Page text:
International Journal of
Livestock Production

  • Abbreviation: Int. J. Livest. Prod.
  • Language: English
  • ISSN: 2141-2448
  • DOI: 10.5897/IJLP
  • Start Year: 2009
  • Published Articles: 263

Full Length Research Paper

Assessing thermal neutral zones in Sri Lanka for ten different dairy cattle breeds and crosses: An approach using temperature humidity index (THI)

Gamameda Liyanage Lalanie Pradeepa Silva
  • Gamameda Liyanage Lalanie Pradeepa Silva
  • Department of Animal Science, Faculty of Agriculture, University of Peradeniya, Sri Lanka
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Batugedara Vidanelage Ranjith Punyawardena
  • Batugedara Vidanelage Ranjith Punyawardena
  • Natural Resources Management Centre, Department of Agriculture, Peradeniya, Sri Lanka.
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Ajith Kumara Hettiarachchi
  • Ajith Kumara Hettiarachchi
  • Natural Resources Management Centre, Department of Agriculture, Peradeniya, Sri Lanka.
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Wanninayaka Mudiyanselage Malinda Prashad Hulugalla
  • Wanninayaka Mudiyanselage Malinda Prashad Hulugalla
  • Department of Animal Science, Faculty of Agriculture, University of Peradeniya, Sri Lanka
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Gayani Madhushani Sirinayake Lokuge
  • Gayani Madhushani Sirinayake Lokuge
  • Department of Food Science, Faculty of Science and Technology, Aarhus University, Denmark.
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  •  Received: 05 February 2021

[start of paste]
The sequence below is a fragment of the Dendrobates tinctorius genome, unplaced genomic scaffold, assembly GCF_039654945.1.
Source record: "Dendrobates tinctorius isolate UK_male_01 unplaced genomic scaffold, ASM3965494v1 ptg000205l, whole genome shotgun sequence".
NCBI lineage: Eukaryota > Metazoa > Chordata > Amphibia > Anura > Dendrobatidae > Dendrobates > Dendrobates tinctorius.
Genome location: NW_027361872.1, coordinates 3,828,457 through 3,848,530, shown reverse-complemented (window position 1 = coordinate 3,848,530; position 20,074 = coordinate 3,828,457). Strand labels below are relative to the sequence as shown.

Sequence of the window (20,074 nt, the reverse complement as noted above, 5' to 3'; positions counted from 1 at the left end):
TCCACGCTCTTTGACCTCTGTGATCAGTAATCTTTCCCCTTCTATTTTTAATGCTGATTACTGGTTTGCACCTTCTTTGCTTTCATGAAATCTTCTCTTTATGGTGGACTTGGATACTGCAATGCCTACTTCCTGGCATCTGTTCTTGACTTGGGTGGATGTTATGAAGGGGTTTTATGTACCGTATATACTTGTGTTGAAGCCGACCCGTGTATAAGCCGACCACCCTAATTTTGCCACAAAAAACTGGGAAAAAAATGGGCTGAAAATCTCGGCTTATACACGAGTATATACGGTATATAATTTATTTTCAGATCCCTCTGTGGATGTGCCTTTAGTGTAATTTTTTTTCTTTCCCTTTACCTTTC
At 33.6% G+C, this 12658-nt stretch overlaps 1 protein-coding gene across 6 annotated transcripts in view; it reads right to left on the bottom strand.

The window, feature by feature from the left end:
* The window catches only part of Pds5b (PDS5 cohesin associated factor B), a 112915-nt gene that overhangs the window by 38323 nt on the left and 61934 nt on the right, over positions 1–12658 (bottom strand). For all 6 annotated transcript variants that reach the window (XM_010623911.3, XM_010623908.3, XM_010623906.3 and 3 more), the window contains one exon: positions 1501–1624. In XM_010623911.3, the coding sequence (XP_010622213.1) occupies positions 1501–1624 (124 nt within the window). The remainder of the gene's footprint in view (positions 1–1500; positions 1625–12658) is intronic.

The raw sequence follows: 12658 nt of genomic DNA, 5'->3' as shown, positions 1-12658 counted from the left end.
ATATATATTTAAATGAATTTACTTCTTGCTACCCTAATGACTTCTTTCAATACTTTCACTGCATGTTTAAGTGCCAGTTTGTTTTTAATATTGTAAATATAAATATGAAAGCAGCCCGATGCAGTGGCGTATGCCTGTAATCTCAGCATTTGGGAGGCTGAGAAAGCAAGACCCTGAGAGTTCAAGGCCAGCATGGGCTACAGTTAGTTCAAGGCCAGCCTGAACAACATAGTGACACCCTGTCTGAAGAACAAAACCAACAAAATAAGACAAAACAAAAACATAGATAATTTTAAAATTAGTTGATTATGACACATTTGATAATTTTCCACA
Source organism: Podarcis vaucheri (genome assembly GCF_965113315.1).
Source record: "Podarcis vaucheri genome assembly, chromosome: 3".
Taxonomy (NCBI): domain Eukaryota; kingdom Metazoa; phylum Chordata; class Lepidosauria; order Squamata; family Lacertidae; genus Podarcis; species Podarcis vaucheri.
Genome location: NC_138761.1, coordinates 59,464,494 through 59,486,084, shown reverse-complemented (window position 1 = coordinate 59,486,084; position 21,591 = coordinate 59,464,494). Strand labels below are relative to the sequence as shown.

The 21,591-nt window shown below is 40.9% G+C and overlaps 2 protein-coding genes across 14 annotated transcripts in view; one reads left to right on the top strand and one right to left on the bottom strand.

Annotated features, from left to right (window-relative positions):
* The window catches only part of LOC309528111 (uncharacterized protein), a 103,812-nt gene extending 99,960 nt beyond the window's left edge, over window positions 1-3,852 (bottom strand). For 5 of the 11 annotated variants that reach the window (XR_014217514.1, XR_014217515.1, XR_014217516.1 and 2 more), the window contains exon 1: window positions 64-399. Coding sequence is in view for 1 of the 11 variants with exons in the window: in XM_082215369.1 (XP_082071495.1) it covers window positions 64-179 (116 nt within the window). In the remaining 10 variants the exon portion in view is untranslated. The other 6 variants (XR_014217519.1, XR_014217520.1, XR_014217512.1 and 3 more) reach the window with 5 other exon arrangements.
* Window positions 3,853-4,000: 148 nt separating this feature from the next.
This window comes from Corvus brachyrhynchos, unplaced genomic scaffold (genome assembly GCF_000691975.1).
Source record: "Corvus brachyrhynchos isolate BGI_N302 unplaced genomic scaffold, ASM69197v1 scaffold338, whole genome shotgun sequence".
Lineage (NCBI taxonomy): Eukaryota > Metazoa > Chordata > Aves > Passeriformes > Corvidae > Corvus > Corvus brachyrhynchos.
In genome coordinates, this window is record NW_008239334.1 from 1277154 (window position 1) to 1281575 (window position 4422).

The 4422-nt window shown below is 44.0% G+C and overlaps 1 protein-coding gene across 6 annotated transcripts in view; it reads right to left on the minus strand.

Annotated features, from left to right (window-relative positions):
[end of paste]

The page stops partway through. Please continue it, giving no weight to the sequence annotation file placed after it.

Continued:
•  Accepted: 10 June 2021
  •  Published: 30 June 2021

Abstract

The magnitude of heat stress in dairy cattle is assessed using temperature humidity index (THI) widely in the world. The present study was conducted to assess the appropriateness of incorporating THI in recommending dairy cattle breeds to different areas of Sri Lanka. The study considered 10 different cattle genotypes commonly reared for milk production in the country.  Daily THI values were computed by employing a thermal model, THI = Tdb - [0.55 - (0.55 × RH/100)] × (Tdb - 58) using data collected from 26 meteorological stations from 2005-2014. The THI values for different regions and the threshold THI values for milk production of 10 genotypes were used to produce THI maps. Among the crosses, Jersey crossbreds, except Jersey × Friesian cross, showed a high coping ability with comparatively high milk production capacity. Local cattle were not affected within the THI range observed in the country. THI based recommendation for distribution of dairy cattle could be made by identifying the variation of coping ability of cattle genotype and minimizing the vulnerability to climate change. Therefore, costly management interventions needed to mitigate the heat stress and related low productivity of dairy cattle under smallholder production systems could be abated.

Key words: Climate change, dairy cattle breeds, heat stress.